joist sag?

I am a novice DIYer who is renovating a second floor bathroom. I removed the subfloor to move some pipes and now that I am ready to relay the subfloor I have discovered that one of the joists ( which are 16 inches apart) and which is in the centre of the room has sagged an inch. It has sagged where the first floor chandalier was attached. I removed the chandalier and tried to pull up on the joist but it won't budge.I am limited as to how much I can push up on the joist from the first floor because I dont want to disturb the finished ceiling.
When I lay plywood across the joists there is an inch gap between the plywood and the one joist. I could proceed and screw the plywood down and then use a levelling mortar to fill the trough, or I could place shims on the top of the 2x10 joist so that the plywood would lay flat.What would be a good material to use as a shim? or how would an expert proceed? Brent Thanks
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snipped-for-privacy@gmail.com wrote:

can you use something like a red-i-post temporarily on the first floor to jack the joist up and then sister it and cripple it to reinforce? I would think that crippling at a minimum would be advisable if you're going to reinstall a heavy chandelier. Also use a ceiling fan box to mount the chandelier and reinforce it well while you have the opportunity.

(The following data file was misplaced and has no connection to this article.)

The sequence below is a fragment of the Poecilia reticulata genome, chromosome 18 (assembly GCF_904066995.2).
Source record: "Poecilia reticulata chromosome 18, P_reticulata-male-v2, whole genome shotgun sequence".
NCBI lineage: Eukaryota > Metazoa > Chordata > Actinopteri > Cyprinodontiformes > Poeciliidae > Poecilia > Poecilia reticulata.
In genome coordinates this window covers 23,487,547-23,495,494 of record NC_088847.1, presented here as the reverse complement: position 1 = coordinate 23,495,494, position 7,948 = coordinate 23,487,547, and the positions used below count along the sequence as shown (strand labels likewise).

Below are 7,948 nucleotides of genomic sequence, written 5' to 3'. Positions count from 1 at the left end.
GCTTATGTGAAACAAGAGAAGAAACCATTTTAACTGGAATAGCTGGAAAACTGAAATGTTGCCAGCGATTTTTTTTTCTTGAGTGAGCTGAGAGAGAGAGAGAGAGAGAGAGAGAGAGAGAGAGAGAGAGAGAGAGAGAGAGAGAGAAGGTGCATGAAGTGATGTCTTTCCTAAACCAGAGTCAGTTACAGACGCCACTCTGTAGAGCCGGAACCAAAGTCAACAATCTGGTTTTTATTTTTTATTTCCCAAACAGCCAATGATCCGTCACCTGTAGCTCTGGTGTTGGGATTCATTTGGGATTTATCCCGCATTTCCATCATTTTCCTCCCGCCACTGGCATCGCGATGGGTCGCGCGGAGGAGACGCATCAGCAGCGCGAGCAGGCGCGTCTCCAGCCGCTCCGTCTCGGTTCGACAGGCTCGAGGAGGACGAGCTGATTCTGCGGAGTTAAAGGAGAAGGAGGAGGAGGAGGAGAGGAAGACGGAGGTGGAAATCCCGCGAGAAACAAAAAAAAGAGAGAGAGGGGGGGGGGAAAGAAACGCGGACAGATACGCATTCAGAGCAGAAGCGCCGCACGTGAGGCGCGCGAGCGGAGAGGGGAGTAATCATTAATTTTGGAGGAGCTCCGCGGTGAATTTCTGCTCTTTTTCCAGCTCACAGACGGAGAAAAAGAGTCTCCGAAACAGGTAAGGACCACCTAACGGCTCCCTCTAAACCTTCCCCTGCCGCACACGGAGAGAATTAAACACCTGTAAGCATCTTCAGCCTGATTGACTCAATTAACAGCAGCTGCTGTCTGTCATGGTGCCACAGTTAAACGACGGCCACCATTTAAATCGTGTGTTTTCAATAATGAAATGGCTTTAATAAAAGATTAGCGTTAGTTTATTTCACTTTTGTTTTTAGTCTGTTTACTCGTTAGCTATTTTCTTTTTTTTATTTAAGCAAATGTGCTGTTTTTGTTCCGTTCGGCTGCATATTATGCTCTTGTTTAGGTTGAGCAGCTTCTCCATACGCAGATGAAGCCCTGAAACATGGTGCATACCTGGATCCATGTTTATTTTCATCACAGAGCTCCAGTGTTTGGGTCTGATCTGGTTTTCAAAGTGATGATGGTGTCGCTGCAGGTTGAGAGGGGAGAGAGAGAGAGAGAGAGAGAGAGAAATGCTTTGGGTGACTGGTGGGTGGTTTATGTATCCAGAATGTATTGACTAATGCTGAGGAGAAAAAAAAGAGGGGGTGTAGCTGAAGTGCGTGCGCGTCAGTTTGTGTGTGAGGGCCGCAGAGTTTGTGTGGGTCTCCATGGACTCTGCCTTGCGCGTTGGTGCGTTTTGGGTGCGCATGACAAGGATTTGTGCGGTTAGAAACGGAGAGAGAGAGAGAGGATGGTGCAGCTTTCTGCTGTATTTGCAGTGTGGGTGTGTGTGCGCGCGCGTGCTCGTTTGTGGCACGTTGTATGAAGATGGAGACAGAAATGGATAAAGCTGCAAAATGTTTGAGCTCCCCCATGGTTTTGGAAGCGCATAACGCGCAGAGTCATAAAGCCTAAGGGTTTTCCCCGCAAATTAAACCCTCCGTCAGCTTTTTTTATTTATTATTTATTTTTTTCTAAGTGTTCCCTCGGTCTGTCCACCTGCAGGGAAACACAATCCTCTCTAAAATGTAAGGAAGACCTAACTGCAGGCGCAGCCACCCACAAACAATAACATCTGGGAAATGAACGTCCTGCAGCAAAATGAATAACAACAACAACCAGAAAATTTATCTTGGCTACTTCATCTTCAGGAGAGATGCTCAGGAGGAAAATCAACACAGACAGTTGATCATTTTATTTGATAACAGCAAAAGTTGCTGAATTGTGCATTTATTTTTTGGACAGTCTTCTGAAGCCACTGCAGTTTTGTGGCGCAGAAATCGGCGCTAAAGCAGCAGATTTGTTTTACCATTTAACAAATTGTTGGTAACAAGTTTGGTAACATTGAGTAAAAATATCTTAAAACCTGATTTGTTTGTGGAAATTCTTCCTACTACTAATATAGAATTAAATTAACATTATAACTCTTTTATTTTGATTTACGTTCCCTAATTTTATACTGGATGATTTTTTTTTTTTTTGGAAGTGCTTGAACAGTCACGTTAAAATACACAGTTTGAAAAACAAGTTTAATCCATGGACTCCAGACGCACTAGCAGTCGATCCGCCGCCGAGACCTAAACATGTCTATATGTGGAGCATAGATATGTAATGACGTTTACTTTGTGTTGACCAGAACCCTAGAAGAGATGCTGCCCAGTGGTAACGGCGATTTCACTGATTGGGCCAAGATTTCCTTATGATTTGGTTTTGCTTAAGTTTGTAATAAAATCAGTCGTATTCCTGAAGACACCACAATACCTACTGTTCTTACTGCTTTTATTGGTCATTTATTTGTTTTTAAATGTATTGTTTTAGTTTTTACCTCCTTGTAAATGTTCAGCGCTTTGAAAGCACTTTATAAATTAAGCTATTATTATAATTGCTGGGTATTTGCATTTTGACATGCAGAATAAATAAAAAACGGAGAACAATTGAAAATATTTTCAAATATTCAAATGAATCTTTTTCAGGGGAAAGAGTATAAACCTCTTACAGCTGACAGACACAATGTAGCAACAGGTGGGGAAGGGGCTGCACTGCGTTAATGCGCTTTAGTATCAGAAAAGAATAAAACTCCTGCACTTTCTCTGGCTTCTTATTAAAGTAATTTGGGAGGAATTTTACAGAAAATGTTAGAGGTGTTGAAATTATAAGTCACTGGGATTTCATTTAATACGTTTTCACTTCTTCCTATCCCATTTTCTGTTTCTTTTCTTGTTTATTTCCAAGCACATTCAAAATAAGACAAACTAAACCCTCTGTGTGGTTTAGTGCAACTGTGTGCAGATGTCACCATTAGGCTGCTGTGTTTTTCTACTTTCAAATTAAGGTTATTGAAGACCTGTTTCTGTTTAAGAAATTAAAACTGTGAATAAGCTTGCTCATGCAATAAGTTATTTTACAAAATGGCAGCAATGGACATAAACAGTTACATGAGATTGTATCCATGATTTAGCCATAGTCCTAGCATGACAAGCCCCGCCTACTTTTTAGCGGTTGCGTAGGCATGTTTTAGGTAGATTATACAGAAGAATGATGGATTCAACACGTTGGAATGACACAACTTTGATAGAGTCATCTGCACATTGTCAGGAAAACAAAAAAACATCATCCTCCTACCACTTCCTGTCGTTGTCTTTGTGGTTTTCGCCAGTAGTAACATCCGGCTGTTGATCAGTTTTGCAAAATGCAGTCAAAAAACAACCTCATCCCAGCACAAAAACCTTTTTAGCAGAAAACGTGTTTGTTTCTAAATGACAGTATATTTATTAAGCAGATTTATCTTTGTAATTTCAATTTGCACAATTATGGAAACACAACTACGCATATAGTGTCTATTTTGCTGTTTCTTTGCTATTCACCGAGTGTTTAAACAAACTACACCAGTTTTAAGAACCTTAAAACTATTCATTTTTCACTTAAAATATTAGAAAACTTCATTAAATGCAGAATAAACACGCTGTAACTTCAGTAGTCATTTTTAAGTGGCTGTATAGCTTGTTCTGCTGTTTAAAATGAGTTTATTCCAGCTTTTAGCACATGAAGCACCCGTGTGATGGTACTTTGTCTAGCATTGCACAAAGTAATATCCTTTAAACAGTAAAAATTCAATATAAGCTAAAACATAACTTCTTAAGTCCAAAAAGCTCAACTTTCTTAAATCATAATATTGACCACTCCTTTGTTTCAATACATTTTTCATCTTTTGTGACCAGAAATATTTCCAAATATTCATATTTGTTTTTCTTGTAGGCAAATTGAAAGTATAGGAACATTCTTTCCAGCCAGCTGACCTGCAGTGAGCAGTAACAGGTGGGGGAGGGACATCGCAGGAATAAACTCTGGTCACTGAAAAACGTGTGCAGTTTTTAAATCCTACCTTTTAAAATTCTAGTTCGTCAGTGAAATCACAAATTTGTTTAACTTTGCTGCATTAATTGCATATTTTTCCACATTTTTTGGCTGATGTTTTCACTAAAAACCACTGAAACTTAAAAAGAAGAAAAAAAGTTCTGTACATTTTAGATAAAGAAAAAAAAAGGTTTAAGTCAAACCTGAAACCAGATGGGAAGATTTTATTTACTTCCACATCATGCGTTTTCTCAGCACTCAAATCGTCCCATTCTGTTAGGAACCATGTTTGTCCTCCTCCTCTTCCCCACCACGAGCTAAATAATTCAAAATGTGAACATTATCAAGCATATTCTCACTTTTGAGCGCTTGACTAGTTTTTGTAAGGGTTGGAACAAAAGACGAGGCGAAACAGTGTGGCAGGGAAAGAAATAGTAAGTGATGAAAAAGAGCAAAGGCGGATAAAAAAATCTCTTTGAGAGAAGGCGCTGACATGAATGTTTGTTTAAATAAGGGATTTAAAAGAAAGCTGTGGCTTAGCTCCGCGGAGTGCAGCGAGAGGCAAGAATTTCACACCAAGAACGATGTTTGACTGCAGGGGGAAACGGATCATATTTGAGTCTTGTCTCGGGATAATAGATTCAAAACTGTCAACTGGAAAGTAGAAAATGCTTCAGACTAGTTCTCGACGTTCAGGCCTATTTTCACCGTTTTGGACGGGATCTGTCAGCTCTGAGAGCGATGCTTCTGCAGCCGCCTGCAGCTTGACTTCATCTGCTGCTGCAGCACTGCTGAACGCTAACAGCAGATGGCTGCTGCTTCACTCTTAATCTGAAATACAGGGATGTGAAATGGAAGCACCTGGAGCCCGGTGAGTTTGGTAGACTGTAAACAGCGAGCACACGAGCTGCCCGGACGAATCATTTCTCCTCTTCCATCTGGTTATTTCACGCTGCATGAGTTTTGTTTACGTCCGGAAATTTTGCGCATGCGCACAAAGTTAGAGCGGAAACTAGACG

nate
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snipped-for-privacy@gmail.com wrote:

    Have you considered securing a 2 x 8 to the side of the sagging joist and using the now level joist to secure your flooring to? If the fact that the 16 inch on center would no longer exist for that joist could be tolerated, that might be an easy way to go.
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On Jan 19, 2:40 pm, snipped-for-privacy@gmail.com wrote:

You could straighten it by taking heavy 2" heavy angle iron, drill holes every foot, take 1/2" coarse thread lag bolts, pre drill the wood with maybe 1/4" drill and tighten them down over a few days. it hopefully wont crack but sister another piece along side. If the hight is to high with the angle iron plane the beam a bit.